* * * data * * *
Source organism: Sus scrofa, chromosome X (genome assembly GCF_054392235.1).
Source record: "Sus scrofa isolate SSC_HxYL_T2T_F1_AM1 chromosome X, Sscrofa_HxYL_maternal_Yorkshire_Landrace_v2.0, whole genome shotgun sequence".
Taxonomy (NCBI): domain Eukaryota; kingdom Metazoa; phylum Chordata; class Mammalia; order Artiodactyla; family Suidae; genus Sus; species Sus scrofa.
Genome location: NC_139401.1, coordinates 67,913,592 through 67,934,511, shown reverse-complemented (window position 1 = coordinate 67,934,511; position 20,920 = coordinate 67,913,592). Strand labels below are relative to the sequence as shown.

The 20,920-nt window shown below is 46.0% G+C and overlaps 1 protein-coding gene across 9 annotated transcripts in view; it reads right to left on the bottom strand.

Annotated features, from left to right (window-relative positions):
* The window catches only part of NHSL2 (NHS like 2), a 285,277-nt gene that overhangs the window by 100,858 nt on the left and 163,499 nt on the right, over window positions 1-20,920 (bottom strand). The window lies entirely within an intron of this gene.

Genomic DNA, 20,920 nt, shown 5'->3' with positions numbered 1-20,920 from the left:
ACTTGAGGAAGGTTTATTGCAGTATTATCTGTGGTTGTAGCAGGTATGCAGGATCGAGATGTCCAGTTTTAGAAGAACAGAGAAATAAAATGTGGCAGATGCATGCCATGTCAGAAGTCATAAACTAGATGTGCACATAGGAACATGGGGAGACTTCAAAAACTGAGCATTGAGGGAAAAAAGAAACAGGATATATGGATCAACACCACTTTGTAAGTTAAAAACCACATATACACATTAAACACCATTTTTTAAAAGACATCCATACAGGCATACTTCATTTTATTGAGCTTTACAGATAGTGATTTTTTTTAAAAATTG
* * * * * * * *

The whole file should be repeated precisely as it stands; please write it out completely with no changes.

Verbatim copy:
Source organism: Sus scrofa, chromosome X (genome assembly GCF_054392235.1).
Source record: "Sus scrofa isolate SSC_HxYL_T2T_F1_AM1 chromosome X, Sscrofa_HxYL_maternal_Yorkshire_Landrace_v2.0, whole genome shotgun sequence".
Taxonomy (NCBI): domain Eukaryota; kingdom Metazoa; phylum Chordata; class Mammalia; order Artiodactyla; family Suidae; genus Sus; species Sus scrofa.
Genome location: NC_139401.1, coordinates 67,913,592 through 67,934,511, shown reverse-complemented (window position 1 = coordinate 67,934,511; position 20,920 = coordinate 67,913,592). Strand labels below are relative to the sequence as shown.

The 20,920-nt window shown below is 46.0% G+C and overlaps 1 protein-coding gene across 9 annotated transcripts in view; it reads right to left on the bottom strand.

Annotated features, from left to right (window-relative positions):
* The window catches only part of NHSL2 (NHS like 2), a 285,277-nt gene that overhangs the window by 100,858 nt on the left and 163,499 nt on the right, over window positions 1-20,920 (bottom strand). The window lies entirely within an intron of this gene.

Genomic DNA, 20,920 nt, shown 5'->3' with positions numbered 1-20,920 from the left:
ACTTGAGGAAGGTTTATTGCAGTATTATCTGTGGTTGTAGCAGGTATGCAGGATCGAGATGTCCAGTTTTAGAAGAACAGAGAAATAAAATGTGGCAGATGCATGCCATGTCAGAAGTCATAAACTAGATGTGCACATAGGAACATGGGGAGACTTCAAAAACTGAGCATTGAGGGAAAAAAGAAACAGGATATATGGATCAACACCACTTTGTAAGTTAAAAACCACATATACACATTAAACACCATTTTTTAAAAGACATCCATACAGGCATACTTCATTTTATTGAGCTTTACAGATAGTGATTTTTTTTAAAAATTG